A recent article in the New York Times asks the question why so many people in their 20′s are taking so long to grow up. In the article, Robin Henig proposes: “It’s happening all over, in all sorts of families, not just young people moving back home but also young people taking longer to reach adulthood overall. It’s a development that predates the current economic doldrums, and no one knows yet what the impact will be — on the prospects of the young men and women; on the parents on whom so many of them depend; on society, built on the expectation of an orderly progression in which kids finish school, grow up, start careers, make a family and eventually retire to live on pensions supported by the next crop of kids who finish school, grow up, start careers, make a family and on and on. The traditional cycle seems to have gone off course, as young people remain un tethered to romantic partners or to permanent homes, going back to school for lack of better options, traveling, avoiding commitments, competing ferociously for unpaid internships or temporary (and often grueling) Teach for America jobs, forestalling the beginning of adult life.” [...]
I’m not a big fan of the “there are only two kinds of people” breakdown of humanity, and yet in the past few years, I’ve found myself wondering if, well, there are only two kinds of people. I’m not talking about people who either like Neil Diamond or don’t, I’m talking about How and Why thinkers. Let me explain: We all live life asking questions, questions about how to get ahead, how to make life more meaningful, questions about how to survive or help people survive. The question how is an American question, and it rests on the presupposition that we know what life is really about. Some friends and I were walking down the street in Vancouver, BC last week and I stopped our group and asked them to look around and count the ads that they noticed. We were downtown in a major shopping district, and even though we could see for blocks, we found only two billboards or posters advertising stuff. If we’d been across the border in the states, we’d have counted, perhaps, hundreds. The difference was striking. Advertising is part of the reason we have become a how culture. Commercials make us think we need [...]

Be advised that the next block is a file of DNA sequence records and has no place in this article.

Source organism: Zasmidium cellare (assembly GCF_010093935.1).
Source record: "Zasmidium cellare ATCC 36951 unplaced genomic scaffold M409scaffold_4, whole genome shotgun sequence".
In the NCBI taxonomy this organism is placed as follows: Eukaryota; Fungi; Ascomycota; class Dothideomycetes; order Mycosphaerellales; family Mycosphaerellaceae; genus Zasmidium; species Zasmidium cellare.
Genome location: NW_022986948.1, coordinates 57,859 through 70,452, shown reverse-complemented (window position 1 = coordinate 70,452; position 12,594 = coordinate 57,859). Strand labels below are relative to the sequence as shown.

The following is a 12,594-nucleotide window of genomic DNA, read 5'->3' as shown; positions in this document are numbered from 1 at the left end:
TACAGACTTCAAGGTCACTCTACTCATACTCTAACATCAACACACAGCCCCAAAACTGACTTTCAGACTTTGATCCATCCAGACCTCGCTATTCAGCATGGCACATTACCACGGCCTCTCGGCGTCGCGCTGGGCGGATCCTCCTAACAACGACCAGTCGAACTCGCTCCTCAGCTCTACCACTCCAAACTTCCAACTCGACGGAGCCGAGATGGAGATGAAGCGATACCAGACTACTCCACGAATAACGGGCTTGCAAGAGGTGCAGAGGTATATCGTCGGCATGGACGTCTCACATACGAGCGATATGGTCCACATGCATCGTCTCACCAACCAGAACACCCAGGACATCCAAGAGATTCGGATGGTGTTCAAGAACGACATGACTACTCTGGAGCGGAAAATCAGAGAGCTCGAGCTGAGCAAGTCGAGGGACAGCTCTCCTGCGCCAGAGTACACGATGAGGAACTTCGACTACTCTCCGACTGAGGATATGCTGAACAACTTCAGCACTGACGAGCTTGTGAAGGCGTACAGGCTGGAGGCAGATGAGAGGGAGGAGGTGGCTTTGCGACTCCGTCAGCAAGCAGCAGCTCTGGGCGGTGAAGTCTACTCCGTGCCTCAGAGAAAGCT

The Living a Better Story Seminar is just over a month away and we already have more than 350 people signed up! We couldn’t be more excited. More than 500 people entered our contest to be flown out for the seminar, and we will be announcing the winner on September 1st. In a way, the seminar will be like a reunion of people who have never met, if such a thing is possible. Fans of the books and blog along with folks who are just looking to energize their story are descending on Portland September 26th and 27th. If you haven’t registered yet, please sign up today! If you’ve already signed up, prepare to closely analyze the major decisions and turns of your life as a way of exploring how God wired you so that, together, we can discover what the best story for your life might be. God used the stories of peoples lives as His primary way of communicating to the world, and we will be looking at the way God interacted with characters such as Joseph, Paul, Moses and a few others who will join me on stage. In the Seminar, you’ll learn to see how God [...]